Killing and rescuing: Why necessity must be rethought

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Abstract

This article addresses a relatively unexplored problem in the ethics of defensive killing. There is widespread agreement that defensive killing is subject to a necessity condition. One cannot justify killing if there is a better means to fulfil the goal that stands to justify killing. The problem is that, in any given case, there are often multiple ways to describe the goal and it is unclear which we should adopt. Our choice of description is critical to determining which acts count as relevant alternatives to killing. The article both presents a methodological approach for solving this problem, and, on the basis of the approach, advances a substantive position regarding which acts count as relevant alternatives. The methodological approach, which I term the “Comparative Approach”, involves comparing different descriptions to find the description that includes all and only those goals that, from the standpoint of the person using defensive force, are worth killing to achieve. The substantive position, which I term the “Revisionary View”, holds that an act of rescue can sometimes be a relevant alternative to killing even if it rescues different victims from a different threat or the same victims from a different threat. On the basis of the Revisionary View, the article holds that killing is much harder to justify than we would otherwise have thought.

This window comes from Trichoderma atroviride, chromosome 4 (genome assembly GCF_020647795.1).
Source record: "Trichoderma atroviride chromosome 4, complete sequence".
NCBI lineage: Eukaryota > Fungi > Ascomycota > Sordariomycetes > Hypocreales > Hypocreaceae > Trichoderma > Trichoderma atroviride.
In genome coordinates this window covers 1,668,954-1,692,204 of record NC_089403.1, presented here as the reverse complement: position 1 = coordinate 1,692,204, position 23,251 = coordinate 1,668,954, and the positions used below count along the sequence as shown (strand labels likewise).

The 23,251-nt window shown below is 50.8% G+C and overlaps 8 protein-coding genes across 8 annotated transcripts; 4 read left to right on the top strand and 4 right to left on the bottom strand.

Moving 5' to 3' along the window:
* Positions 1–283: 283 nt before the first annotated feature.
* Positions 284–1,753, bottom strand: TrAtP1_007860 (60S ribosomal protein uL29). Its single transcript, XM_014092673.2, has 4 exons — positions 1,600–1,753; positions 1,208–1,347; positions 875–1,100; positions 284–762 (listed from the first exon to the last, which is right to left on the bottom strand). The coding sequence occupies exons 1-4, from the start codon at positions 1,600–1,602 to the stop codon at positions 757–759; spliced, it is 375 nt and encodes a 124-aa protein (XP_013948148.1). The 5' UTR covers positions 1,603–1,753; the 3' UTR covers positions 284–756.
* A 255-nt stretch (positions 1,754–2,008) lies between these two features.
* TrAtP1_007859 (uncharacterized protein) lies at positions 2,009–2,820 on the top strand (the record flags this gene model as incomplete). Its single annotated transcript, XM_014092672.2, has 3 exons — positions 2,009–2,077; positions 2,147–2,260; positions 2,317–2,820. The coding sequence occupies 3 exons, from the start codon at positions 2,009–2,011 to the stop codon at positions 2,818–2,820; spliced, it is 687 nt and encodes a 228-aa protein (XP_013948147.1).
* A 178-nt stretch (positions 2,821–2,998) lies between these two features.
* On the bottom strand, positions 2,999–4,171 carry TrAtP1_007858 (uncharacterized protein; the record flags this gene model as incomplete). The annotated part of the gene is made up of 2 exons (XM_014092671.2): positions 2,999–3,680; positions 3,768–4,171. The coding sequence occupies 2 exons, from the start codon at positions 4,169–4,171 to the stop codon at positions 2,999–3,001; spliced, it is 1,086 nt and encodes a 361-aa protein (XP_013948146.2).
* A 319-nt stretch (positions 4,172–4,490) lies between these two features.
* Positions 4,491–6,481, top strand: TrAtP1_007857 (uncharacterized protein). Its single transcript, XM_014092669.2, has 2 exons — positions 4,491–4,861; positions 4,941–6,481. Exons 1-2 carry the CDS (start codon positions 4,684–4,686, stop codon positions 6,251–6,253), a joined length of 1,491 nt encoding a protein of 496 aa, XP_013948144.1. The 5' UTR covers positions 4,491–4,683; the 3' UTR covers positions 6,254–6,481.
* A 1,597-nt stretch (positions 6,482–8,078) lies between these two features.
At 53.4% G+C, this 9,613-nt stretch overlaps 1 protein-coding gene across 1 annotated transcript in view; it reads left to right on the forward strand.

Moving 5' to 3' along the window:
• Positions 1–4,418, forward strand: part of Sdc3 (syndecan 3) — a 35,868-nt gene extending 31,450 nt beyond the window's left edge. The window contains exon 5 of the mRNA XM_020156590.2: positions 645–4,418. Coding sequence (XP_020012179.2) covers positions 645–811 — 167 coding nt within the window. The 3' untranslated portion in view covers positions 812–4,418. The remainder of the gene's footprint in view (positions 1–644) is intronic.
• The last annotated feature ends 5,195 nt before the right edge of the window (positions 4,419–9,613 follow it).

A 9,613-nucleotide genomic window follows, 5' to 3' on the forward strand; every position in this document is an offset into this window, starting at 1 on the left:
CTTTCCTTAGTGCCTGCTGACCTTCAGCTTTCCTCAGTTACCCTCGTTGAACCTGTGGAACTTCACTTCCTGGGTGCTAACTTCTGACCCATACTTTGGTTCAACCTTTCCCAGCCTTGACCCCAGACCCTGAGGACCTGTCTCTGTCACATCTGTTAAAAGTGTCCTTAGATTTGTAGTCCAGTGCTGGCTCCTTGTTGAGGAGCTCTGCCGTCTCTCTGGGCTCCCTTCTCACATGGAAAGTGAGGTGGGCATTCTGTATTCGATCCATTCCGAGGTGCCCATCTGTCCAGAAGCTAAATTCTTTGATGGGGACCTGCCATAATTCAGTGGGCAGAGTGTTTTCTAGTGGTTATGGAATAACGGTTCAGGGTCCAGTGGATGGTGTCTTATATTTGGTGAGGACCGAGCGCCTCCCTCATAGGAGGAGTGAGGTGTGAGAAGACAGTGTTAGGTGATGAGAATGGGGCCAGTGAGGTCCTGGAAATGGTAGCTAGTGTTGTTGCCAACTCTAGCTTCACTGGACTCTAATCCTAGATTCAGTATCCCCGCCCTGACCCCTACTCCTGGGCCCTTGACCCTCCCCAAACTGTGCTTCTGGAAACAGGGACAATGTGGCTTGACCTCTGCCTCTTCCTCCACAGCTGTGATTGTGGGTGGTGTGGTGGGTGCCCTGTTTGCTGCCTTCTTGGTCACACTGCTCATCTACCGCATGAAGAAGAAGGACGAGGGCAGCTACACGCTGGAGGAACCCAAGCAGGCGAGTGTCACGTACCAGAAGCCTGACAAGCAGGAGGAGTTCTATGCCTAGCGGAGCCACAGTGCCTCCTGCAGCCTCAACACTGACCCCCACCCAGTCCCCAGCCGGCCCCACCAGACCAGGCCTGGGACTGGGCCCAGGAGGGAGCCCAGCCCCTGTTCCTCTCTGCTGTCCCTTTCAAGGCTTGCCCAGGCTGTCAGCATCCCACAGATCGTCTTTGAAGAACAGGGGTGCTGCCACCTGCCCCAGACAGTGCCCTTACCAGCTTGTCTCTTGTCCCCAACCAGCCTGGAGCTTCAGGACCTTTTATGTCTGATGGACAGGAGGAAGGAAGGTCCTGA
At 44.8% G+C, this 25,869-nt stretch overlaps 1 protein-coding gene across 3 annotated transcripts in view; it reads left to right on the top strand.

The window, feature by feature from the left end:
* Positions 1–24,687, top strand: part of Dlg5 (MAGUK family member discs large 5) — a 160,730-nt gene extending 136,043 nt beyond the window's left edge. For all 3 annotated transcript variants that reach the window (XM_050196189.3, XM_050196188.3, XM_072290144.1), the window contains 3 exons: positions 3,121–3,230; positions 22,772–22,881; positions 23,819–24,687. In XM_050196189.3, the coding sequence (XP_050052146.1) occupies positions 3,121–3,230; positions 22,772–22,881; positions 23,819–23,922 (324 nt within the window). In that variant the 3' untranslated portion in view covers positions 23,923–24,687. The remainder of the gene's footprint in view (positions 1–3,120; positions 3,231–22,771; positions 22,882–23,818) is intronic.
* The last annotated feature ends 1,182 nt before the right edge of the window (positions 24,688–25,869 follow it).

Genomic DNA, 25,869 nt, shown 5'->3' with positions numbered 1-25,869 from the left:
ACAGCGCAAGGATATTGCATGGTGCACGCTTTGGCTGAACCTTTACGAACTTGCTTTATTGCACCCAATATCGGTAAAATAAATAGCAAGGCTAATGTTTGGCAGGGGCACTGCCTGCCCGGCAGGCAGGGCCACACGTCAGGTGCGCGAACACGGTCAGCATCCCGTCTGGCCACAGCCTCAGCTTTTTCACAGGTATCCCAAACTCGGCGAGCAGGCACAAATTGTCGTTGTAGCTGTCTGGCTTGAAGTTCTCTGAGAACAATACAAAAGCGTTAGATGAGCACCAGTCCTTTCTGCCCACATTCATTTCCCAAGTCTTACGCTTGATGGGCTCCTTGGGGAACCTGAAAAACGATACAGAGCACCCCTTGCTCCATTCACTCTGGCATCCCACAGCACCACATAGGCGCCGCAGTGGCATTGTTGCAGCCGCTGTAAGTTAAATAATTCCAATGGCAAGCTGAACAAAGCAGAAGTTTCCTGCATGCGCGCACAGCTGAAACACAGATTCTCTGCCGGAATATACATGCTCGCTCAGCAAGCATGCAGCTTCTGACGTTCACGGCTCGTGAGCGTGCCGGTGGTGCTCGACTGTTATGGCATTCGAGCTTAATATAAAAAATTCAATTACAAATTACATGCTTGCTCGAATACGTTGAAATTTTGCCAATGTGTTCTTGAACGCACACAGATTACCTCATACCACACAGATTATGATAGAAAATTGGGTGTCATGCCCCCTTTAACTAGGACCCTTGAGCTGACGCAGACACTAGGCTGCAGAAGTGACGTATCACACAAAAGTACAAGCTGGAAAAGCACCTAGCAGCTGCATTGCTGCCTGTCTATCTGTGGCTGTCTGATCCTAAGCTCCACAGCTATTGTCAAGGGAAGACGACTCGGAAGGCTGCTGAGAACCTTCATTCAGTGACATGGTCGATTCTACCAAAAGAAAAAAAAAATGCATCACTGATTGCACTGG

Original languageEnglish
Pages (from-to)433–463
JournalThe Philosophical Review
Volume129
Issue number3
DOIs
Publication statusPublished - 1 Jul 2020

Keywords

  • necessity
  • necessity in war
  • necessity condition
  • necessity principle
  • ethics of killing
  • defensive killing
  • liability to defensive harm

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